I don't really know why, but i love antiheroes. Flawed, troubled or just plain psychotic, they're just so much more interesting than good guys. Early on i knew i wanted to create and develop characters that were ... ethically challenged.
I've just watched the best piece of telly this year. It doesn't sound like it would be, but (stay with me on this) Bomber Boys, with Ewan McGregor and his brother was great. Ostensibly about Colin McGregor learning to fly a Lancaster bomber, it actually took the time to explore a number of challenging things.
1) We see old men, but forget that they've seen and done things that we just cannot imagine. Some of those things were terrible. Does that make them terrible people?
2) War is prosecuted until there is regime change. Really it's between a handful of people on either side, but involves and destroys thousands or millions of people in the process. The section of the film that looked at the deliberate targeting of the civilian population was quite tough.
3) Soldiers have to dehumanise their enemy and that makes it easier to kill them. i read that a large proportion of bullets in WW2 were deliberately fired to miss, so not everybody is capable to do it.
4) Many bomber crews were determined that, if the plane was badly damaged, they would stay with rather than abandon their mates. Infantry also report that they don't fight for their country, or a symbol, or a concept. When the shit hits the fan, they're fighting for their mates.
So, normal people do terrible things when their lives, or their mates lives are at stake. The characters in Echo have all served in the recent war, but now they're fighting because that's what they do.
Echo herself is an assassin. She was raised by the Empire and indoctrinated to obey. She has never considered whether she has a choice and has been a killer for the last eight years. The body count, by the end of the book is more than fifty, and quite a lot of them weren't actually necessary.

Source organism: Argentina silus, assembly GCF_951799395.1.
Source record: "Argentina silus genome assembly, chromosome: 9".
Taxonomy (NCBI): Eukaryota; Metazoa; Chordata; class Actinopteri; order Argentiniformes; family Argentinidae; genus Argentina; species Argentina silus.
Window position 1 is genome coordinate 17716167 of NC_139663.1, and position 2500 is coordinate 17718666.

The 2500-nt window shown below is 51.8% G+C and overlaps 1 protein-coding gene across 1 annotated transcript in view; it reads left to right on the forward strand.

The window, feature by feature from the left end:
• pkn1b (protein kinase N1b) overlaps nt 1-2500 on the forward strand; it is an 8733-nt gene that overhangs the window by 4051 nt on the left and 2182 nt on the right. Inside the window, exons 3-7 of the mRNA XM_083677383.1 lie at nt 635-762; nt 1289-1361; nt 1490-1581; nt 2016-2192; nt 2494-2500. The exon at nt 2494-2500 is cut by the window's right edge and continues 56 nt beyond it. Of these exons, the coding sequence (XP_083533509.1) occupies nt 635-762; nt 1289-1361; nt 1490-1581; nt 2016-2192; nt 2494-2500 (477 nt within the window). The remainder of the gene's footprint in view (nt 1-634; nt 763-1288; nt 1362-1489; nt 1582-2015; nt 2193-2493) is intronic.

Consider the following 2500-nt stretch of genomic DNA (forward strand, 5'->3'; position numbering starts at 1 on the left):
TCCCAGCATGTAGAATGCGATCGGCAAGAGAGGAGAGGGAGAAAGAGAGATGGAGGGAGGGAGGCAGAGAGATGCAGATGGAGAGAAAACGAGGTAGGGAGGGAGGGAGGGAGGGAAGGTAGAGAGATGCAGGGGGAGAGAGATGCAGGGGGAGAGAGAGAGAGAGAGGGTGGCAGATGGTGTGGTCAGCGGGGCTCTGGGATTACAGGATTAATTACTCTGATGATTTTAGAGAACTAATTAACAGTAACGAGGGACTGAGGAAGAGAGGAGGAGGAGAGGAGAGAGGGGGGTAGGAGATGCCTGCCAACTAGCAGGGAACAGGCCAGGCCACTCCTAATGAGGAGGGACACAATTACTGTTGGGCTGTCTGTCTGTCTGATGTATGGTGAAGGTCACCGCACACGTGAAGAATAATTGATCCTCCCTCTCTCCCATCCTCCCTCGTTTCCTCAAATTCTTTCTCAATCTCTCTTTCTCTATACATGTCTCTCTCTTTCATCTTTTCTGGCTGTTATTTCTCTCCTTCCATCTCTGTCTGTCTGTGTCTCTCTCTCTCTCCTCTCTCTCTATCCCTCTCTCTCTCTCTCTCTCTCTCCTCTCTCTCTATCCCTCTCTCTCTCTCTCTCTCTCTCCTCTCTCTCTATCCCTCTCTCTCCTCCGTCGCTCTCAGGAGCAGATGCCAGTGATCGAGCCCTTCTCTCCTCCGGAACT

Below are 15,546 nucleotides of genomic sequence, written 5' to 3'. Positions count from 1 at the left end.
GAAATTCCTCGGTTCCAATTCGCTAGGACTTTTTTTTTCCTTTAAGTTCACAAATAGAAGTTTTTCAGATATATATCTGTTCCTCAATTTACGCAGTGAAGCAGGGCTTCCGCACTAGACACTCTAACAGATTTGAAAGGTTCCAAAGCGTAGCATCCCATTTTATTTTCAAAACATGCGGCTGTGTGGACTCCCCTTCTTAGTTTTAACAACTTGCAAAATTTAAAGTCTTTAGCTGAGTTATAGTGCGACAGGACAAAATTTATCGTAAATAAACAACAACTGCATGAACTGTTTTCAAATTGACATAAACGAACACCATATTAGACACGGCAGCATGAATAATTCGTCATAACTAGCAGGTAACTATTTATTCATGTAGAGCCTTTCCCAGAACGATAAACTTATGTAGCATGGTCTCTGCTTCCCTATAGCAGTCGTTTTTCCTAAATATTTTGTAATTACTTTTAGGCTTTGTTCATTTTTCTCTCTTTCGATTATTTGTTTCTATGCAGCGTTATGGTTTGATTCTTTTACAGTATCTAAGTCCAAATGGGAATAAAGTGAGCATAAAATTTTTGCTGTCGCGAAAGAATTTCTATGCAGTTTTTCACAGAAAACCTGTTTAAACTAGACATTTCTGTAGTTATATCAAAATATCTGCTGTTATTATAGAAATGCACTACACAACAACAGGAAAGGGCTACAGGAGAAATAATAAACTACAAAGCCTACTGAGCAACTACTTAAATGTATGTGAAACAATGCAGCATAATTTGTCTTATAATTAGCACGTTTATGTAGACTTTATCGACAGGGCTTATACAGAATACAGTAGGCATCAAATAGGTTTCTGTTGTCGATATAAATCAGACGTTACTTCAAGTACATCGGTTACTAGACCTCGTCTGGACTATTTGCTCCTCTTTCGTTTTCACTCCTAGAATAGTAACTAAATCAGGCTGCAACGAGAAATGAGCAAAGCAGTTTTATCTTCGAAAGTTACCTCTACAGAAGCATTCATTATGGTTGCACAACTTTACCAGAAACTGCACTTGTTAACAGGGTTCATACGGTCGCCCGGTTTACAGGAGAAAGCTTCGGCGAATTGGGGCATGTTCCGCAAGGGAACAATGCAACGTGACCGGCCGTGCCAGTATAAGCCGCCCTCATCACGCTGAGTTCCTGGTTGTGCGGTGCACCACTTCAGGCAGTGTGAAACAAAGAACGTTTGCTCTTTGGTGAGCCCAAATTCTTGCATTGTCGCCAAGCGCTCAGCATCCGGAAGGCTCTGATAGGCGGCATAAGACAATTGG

York commanded an Imperial warship. Tens of thousands of enemy combatants were killed by his ships, and he is conscious that scores of his own crew have died as a direct result of his orders. Until now, he has never actually killed anybody himself although this changes and i enjoyed exploring the impact of that on him.
The Bad Girls are a squad of Imperial Guards who have sworn allegiance to York. Echo describes one of them: I looked into her eyes. This woman killed, often. Not that unusual for a soldier, but something in her eyes said she did it without a hint of remorse and she was totally untouched by it. It was like looking into a mirror. I'm about to write a scene where the Bad Girls get into a fight in a bar. I suspect there will be deaths, but they didn't set out to cause them. They fight and kill because they are ordered to do so. Only obeying orders. We've heard that before from concentration camps guards. Despite all that, i like to think that my characters are reasonably likeable people and the feedback from the first readers suggests that i was successful.
So, a crew of people doing terrible things. Are they terrible people? Possibly. Are they good characters. I'd like to think so, but i'm probably the least qualified person to judge.